YOU never want to have first-hand experience with a Category 4 hurricane.
But it’s a risk faced by every Gulf Coast business and resident, and Lori Pavlish faced it head-on when Hurricane Harvey bashed the Texas coast on August 25.
Pavlish, who works in The Dow Chemical Company’s global supply chain transportation safety and security department, owns a house in Rockport—where Harvey’s eye hit shortly after making landfall on San Jose Island—that sustained damage. She also has a residence 65 miles inland in Victoria and was not pleased when Harvey “came to visit me” after hammering the coast.
“It was a double whammy, but I learned a lot,” she said during the Intermodal Tank Container Association’s 2017 Intermodal Bulk Liquid Symposium held October 26 in Kemah, Texas. “
In her presentation, “Predicting the Unpredictable,” Pavlish imparted some of that wisdom.
Based on personal experience, she said those in the way of a major storm should do the following while they have the chance:
• Fill vehicles up with fuel before the event: no power means no gas pumps.
“I know everybody in this room knows this, but write it on the back of your hand in Sharpie,” she said.
• Get cash, including small bills, so you don’t need a lot of change.
• At least two days before the event, fill any prescriptions needed for your household for at least the next 10 days.
• Turn off all of the utilities to your home and business before evacuating.
• Pre-emptively empty out the freezer and refrigerator.
• Buy lots of peanut butter and bagels.
• Calculate potential fuel usage for a generator and stock up.
• Take photos of the “before”; open closet doors and cabinets; protect critical documents.
• Buy heavy contractor bags and zip-ties, furniture moving bags, bleach, and microbial control product—then use them!
• Don’t place items near the windows or doors.
• Have an alternate means to enter a building (because the primary may not work).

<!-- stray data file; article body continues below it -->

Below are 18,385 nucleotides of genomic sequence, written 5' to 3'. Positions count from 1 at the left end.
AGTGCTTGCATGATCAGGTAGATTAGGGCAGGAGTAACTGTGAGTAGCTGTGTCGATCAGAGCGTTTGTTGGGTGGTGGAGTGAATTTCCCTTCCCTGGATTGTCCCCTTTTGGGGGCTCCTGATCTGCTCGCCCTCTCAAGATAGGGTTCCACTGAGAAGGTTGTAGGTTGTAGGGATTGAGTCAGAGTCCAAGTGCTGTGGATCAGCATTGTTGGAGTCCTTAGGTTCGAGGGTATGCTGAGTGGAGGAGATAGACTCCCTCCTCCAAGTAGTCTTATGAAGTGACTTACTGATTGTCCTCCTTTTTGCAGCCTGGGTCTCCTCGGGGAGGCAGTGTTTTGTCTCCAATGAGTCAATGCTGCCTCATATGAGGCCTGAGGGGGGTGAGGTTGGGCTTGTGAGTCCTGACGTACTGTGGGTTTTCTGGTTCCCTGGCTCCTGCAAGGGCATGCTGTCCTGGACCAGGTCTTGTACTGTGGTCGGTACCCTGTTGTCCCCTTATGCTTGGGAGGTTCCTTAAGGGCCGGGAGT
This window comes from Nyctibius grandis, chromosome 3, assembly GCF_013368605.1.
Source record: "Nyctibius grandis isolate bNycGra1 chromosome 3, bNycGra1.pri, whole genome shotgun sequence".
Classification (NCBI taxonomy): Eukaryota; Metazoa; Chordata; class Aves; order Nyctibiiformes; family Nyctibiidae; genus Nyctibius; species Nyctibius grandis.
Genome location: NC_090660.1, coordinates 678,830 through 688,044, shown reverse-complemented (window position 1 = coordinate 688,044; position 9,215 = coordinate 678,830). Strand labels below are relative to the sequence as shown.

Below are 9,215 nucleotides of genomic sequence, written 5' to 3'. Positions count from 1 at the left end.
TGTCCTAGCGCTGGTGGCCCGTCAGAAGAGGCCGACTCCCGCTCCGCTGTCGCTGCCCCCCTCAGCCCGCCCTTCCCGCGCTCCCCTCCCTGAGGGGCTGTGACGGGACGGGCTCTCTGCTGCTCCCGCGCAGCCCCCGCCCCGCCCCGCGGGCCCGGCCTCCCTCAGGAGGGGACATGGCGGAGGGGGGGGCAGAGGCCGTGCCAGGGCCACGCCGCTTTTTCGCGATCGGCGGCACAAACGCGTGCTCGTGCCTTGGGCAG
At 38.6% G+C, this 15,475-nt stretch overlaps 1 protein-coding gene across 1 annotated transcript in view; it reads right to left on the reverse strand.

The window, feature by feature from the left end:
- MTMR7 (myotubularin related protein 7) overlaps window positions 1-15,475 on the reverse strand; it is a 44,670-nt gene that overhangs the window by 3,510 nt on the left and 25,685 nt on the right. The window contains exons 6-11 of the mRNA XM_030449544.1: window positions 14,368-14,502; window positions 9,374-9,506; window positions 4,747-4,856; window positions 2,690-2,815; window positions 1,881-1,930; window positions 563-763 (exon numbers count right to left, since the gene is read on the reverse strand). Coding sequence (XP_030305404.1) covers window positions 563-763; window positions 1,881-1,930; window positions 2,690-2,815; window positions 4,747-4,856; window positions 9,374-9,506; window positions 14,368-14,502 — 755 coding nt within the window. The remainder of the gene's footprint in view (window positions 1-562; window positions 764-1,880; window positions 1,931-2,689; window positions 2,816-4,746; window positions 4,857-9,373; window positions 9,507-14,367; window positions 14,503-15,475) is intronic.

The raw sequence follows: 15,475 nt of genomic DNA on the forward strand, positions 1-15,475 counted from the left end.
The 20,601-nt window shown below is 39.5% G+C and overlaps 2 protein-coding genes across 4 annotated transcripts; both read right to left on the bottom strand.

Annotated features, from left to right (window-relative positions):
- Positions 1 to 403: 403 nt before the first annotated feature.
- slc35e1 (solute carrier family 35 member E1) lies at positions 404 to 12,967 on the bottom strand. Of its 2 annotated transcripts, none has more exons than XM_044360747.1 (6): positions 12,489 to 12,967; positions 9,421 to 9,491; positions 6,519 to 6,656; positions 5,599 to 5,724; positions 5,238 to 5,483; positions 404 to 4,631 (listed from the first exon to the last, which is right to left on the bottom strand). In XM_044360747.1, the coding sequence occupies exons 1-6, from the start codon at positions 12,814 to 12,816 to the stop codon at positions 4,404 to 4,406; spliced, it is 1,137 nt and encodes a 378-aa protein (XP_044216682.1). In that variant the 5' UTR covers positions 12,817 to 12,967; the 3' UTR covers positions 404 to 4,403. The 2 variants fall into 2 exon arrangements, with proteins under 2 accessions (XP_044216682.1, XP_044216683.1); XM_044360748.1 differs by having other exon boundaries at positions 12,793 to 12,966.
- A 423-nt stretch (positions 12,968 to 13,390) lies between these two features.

• Conduct an emergency drill. Kill the power to your home or business for several hours. What dependencies do you have or necessities that you haven’t considered? (i.e., generator for home medical equipment, refrigeration for medicines, anti-anxiety remedy for teens in electronic device withdrawal).
• Invest the time to actually read your insurance policies before you need them. Is cost of debris removal included? Probably not.
• Keep your trees trimmed and property clear of loose objects year-round.
In the aftermath, if you must clean up debris,
be aware that FEMA requires it to be sorted. In an effort to expedite the debris-removal process, FEMA requires that debris should be placed curbside. Placing debris near or on trees, poles, or other structures makes removal difficult. This includes fire hydrants and meters.
FEMA asks that debris be separated into these six categories:
• Electronics. TV, computer, stereo, phone, DVE player.
• Large appliances. Refrigerator, washer/dryer, air conditioner, stove, water heater, dishwasher.
• Hazardous waste. Oil, battery, pesticide, paint, cleaning supplies, compressed gas.
• Vegetative debris. Tree branches, leaves, logs, plants.
• Construction debris. Building materials, drywall, lumber, carpet, furniture, plumbing.
• Household garbage. Bagged garbage, discarded food, paper, packaging.